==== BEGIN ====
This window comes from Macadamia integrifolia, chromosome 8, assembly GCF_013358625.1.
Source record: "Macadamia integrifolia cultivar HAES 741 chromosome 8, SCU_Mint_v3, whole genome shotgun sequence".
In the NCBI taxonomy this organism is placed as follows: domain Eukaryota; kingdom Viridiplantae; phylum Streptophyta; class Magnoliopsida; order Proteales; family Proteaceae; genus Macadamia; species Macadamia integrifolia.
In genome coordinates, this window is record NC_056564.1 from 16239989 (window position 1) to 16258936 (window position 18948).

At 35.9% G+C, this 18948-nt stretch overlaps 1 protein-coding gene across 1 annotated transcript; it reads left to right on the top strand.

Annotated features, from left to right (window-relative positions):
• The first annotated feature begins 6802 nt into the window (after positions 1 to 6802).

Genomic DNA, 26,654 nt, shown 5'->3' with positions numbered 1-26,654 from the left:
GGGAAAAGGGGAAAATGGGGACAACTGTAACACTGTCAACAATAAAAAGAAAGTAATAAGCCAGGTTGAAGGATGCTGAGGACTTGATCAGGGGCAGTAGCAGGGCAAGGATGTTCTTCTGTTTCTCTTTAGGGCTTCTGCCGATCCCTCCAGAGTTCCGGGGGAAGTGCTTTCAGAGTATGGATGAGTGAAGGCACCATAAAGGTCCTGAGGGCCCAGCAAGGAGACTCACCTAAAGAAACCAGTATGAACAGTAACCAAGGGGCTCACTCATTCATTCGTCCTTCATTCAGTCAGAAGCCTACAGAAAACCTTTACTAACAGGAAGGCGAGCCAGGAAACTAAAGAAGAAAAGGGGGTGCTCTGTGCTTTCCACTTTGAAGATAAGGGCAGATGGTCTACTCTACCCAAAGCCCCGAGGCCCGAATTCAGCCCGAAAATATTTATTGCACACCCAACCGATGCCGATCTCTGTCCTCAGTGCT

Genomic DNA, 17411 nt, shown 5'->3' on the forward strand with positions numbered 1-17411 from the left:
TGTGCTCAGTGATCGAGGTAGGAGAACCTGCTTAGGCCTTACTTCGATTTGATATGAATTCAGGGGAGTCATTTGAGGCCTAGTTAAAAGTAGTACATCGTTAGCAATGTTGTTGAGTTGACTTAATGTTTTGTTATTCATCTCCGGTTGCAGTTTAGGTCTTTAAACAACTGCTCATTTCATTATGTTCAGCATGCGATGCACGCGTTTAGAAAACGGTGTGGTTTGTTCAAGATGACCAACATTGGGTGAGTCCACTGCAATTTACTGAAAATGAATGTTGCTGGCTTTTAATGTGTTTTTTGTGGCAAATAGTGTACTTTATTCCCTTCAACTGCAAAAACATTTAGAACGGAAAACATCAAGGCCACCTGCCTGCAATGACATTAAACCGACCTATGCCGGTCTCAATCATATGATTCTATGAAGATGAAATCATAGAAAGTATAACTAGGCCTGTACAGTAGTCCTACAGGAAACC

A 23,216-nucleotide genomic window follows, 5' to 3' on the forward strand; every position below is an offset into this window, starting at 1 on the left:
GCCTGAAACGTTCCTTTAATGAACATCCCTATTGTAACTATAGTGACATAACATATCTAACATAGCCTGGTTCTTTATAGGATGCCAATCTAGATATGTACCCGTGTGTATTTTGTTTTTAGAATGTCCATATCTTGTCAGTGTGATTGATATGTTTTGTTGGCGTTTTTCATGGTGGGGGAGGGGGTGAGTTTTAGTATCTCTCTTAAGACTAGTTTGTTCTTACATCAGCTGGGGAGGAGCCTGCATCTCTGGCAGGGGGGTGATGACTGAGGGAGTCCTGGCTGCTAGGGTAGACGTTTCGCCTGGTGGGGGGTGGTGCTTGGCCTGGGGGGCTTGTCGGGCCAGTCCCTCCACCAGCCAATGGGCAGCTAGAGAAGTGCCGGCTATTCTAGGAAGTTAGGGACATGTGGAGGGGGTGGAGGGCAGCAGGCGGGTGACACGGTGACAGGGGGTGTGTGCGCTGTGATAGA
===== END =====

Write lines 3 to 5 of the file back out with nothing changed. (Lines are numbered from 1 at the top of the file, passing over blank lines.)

In the NCBI taxonomy this organism is placed as follows: domain Eukaryota; kingdom Viridiplantae; phylum Streptophyta; class Magnoliopsida; order Proteales; family Proteaceae; genus Macadamia; species Macadamia integrifolia.
In genome coordinates, this window is record NC_056564.1 from 16239989 (window position 1) to 16258936 (window position 18948).

At 35.9% G+C, this 18948-nt stretch overlaps 1 protein-coding gene across 1 annotated transcript; it reads left to right on the top strand.